Star Wars: The Old Republic Previews

BioWare Austin's Star Wars: The Old Republic likely made one of its final pre-release event appearances at last week's E3, so it's certainly worth sifting through more of the impression pieces hitting the web.

BioWare reps went a lot into the story this time around, explaining how The Old Republic will serve not only as a finale for the Knights of the Old Republic series, but also as many sequels that follow. This isn't really a relief to gamers who purposely avoid MMORPGs and wanted a more solo-focused journey, but it's hard to fault BioWare for branching out and trying something original here. There are tens of thousands of lines of voiced dialogue in this game, and what I thought was interesting was that if you choose one class on the Empire and play through the whole game, then restart as, say, a Jedi Guardian, you will have an entirely different set of content set on different planets and no shared quests between the two; you'll never see or hear the same stuff twice while leveling up. I imagine those lines blur once you start to get into the PvP and raiding, but it seems that at least the leveling will be totally different. I also question how much is unique between, say, the Jedi Guardian and the Jedi Consular, two classes on the Republic side that I would think should have at least some shared content.

The game is split into eight different classes. Each of these has unique abilities that complement one another in battle. For example, the Jedi Knight is meant to be in the thick of battle hacking at enemies while the bounty hunter sets up shields and attacks from cover. In a move that speaks true to BioWare's commitment to a solid story experience, each character class has its own unique storyline. What's incredible about this is that each of these promises more than 100 hours of gameplay apiece. So in order to get the full story of the game, playing all eight classes all the way through, plan to log well over 800 hours. Go ahead; we'll wait.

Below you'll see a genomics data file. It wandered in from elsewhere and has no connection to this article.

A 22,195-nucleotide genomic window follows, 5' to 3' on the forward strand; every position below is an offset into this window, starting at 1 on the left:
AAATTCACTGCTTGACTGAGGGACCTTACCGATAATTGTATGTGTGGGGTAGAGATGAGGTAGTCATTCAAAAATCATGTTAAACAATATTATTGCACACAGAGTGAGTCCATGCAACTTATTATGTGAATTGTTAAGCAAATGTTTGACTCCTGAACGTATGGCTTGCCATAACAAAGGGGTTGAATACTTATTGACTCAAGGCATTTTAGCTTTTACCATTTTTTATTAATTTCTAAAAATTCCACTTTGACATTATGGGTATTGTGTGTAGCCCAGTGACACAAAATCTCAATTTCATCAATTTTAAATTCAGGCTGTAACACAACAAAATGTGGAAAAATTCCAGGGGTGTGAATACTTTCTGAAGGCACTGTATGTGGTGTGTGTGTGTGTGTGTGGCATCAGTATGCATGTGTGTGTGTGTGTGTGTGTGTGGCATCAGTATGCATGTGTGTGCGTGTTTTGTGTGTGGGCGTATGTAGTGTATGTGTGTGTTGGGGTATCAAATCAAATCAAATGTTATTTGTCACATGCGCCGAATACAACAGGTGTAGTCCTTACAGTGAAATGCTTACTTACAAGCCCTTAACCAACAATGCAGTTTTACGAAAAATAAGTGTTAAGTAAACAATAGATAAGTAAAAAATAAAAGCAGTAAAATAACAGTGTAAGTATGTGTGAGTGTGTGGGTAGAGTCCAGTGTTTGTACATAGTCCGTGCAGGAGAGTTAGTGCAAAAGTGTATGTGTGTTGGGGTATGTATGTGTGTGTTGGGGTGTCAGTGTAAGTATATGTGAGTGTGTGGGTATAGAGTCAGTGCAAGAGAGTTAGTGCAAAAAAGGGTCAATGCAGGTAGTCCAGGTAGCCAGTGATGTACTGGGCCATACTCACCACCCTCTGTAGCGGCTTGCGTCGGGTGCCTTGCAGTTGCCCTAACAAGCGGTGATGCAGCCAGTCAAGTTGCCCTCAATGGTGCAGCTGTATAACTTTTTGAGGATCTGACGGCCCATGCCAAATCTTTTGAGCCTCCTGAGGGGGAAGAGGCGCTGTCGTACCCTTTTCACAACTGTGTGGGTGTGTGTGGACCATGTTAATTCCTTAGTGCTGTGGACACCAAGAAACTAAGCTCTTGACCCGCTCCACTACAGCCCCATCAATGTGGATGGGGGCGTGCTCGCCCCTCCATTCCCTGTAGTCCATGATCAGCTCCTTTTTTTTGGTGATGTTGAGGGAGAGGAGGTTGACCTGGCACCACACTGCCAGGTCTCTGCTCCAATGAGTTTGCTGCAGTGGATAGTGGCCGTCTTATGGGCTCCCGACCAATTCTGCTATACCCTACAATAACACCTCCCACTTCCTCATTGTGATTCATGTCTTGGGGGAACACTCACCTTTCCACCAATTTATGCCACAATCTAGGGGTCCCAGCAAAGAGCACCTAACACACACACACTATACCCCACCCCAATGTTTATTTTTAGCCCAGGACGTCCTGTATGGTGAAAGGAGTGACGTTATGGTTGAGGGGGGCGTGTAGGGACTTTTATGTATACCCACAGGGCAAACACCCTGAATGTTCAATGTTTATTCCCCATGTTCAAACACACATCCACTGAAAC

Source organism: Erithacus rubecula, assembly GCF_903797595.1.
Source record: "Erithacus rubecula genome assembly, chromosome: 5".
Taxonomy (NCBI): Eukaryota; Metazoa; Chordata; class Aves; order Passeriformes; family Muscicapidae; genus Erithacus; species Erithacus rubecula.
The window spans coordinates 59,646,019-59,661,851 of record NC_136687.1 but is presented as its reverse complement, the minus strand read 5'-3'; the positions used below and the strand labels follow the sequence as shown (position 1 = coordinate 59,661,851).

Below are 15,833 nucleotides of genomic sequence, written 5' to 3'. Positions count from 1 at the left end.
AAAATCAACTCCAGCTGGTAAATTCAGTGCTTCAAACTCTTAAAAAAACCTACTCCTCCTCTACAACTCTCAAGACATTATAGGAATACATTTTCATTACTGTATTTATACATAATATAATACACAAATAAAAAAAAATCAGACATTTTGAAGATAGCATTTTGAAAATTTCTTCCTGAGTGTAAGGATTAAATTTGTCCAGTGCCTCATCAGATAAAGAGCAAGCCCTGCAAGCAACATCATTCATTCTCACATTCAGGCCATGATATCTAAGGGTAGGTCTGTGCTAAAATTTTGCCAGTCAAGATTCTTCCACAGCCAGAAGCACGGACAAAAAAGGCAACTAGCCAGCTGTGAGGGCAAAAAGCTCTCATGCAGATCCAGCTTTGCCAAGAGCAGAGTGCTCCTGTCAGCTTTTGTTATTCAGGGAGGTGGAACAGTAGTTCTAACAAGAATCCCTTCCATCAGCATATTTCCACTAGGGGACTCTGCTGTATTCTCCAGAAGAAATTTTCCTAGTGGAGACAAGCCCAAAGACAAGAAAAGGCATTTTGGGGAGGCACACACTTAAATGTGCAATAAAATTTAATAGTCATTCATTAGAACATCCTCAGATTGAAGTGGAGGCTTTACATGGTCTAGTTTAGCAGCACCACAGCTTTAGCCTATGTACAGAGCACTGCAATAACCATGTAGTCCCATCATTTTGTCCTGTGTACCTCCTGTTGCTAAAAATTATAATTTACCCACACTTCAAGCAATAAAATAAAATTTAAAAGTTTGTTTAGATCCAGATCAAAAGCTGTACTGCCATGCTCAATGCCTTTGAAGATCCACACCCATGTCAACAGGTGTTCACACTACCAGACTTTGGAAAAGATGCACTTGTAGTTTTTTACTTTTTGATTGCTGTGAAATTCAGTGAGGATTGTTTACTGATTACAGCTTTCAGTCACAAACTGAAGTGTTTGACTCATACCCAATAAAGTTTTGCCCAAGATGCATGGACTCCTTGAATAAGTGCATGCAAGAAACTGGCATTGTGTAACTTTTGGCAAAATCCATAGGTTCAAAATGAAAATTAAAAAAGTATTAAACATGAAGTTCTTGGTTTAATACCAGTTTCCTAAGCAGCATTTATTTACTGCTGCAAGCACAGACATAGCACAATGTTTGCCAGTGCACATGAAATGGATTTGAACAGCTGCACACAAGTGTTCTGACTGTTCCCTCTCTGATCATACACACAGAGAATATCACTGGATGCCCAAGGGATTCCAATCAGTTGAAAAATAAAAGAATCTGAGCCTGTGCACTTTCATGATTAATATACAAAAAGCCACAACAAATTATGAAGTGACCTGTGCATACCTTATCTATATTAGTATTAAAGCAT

During E3, BioWare also showed off multiplayer conversations, a new feature that will allow BioWare's style of dialogue choices even when players are in a group. When a dialogue option comes up, each player in the group will make their own choice, at which point the game will roll dice for each. The character with the highest roll wins and gets to speak the next line. I saw the system in action during a group quest on the planet of Alderaan, and it came off as a clever way to implement storytelling in very traditional MMO group-play.

Players won't just be getting one epic tale like those of their other series, but eight different stories crafted uniquely for each playable class. Christine explained that while each character class will progress through various upgrades, each individual story is made up of a unique trilogy or a narrative delivered in three distinct acts. Christine compared the journey of every class, be it bounty hunter or Sith Lord will be similar to Luke Skywalker's story arc spanning the original Star Wars trilogy.

And GamingExcellence:
Regarding progression, it's not just about loot and XP. Characters evolve based on the "sum of the choices" they make during the game. The experience, Christine promises, will be different based on the choice of faction and class, and Jedi characters can still make Dark Side choices. In fact, the trailer they ran is even called "Choose". Do we get the point? There's a lot of choice. Yep. I think we've got it. But, just in case, they showed up the sprawling progression trees illustrating the myriad of choices available.